Study Finds More Female Angels Equals Bigger Investments
Looking for angel investors? Female angel investors are less risk-averse than previously believed, says a new report.
Researchers at the University of New Hampshire found that angel-investing groups composed of higher numbers of women made more or bigger investments than those with fewer women. The magic number for increased investments: upwards of 10 percent women.
"At first the results were counterintuitive, since previous research on women investing, in general, shows women to be more cautious investors," said Jeffrey Sohl, the study's co-author and director of the University of New Hampshire Center for Venture Research. "Since angel investing involves substantial risk, one would assume that this cautious behavior would also be exhibited in angel investors."
Sohl—who analyzed data from 183 angel investment groups—hypothesizes that when there are few women in the group, they may be responding to "stereotype threat," meaning that people will live up to a stereotype when they’re in a situation that highlights it.
In the context of this research, this means that when there are few women in an angel group, "the stereotype of cautious investing is accentuated," Sohl said. "As the number of women increases, there is less of a stereotype—there are more women so they are more recognized for their ability as investors and less because of their gender."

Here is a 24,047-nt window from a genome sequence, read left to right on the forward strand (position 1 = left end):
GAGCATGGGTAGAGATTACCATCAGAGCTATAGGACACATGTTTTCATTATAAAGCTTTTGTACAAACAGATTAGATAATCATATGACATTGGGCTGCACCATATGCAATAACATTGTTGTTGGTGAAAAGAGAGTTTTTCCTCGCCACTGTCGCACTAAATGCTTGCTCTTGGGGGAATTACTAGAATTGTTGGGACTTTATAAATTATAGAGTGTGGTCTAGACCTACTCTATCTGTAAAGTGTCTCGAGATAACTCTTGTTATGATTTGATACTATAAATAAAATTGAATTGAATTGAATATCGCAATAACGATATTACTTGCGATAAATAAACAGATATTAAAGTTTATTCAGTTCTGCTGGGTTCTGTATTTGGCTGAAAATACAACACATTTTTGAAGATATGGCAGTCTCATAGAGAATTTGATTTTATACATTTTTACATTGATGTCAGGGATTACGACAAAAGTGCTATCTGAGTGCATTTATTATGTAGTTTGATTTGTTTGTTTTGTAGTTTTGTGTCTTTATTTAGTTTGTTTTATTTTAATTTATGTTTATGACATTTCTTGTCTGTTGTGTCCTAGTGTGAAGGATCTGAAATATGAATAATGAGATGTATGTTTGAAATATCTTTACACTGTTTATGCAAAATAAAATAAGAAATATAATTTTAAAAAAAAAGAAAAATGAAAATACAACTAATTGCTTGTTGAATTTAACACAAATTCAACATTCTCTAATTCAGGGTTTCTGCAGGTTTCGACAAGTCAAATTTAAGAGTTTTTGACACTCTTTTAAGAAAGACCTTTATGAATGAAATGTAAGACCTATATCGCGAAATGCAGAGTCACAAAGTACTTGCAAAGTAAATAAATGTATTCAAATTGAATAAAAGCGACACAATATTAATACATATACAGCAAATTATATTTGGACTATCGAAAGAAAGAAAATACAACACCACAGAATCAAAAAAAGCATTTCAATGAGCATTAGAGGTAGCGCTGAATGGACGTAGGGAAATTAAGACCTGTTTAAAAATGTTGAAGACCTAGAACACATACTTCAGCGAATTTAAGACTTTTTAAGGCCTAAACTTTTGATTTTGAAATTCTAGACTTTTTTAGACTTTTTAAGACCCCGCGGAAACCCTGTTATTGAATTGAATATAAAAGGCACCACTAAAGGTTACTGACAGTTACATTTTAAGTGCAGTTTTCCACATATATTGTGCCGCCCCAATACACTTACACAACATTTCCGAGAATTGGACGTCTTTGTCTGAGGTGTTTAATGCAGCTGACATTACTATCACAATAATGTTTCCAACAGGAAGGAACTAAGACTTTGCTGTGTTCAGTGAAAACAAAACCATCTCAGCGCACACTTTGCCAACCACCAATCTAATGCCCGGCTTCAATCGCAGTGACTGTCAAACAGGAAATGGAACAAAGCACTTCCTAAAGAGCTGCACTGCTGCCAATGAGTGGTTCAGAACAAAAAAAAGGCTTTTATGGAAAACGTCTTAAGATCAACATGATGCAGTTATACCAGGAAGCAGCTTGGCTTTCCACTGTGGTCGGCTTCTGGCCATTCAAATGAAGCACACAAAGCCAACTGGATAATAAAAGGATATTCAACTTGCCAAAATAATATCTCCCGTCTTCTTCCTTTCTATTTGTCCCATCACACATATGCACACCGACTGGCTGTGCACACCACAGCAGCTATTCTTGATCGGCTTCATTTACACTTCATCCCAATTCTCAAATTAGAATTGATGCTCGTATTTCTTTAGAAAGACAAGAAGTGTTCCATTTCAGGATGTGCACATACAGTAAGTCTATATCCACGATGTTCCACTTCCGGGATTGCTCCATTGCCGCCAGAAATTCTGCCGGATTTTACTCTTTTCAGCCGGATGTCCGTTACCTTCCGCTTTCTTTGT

Should angel groups be making an effort to create an environment that reduces stereotype threat?
John Becker-Blease, an assistant professor of finance at Oregon State University, says that’s a complex question. "Is it really our goal to get women to behave like men?" he asked Oregon’s Democrat-Herald. He points out a stock-trading study which found that women actually trade more rationally than men.
"It might be that the angel groups with about 10 percent of [female] investors are getting it right," he said.
The percentage of female angel investors has remained fairly constant over the last five years, at 15 percent. There has been a rise in the number of women-owned businesses presenting to angels, though. The figure was at 13 percent in 2006 and hit 20 percent in 2009 and 2010.
Inc. contributing editor Courtney Rubin was for five years a London-based staff writer for People magazine. Rubin, a former senior writer for Washingtonian magazine, has written for the New York Times magazine, Time, Marie Claire, and other publications. She is the author of The Weight-Loss Diaries.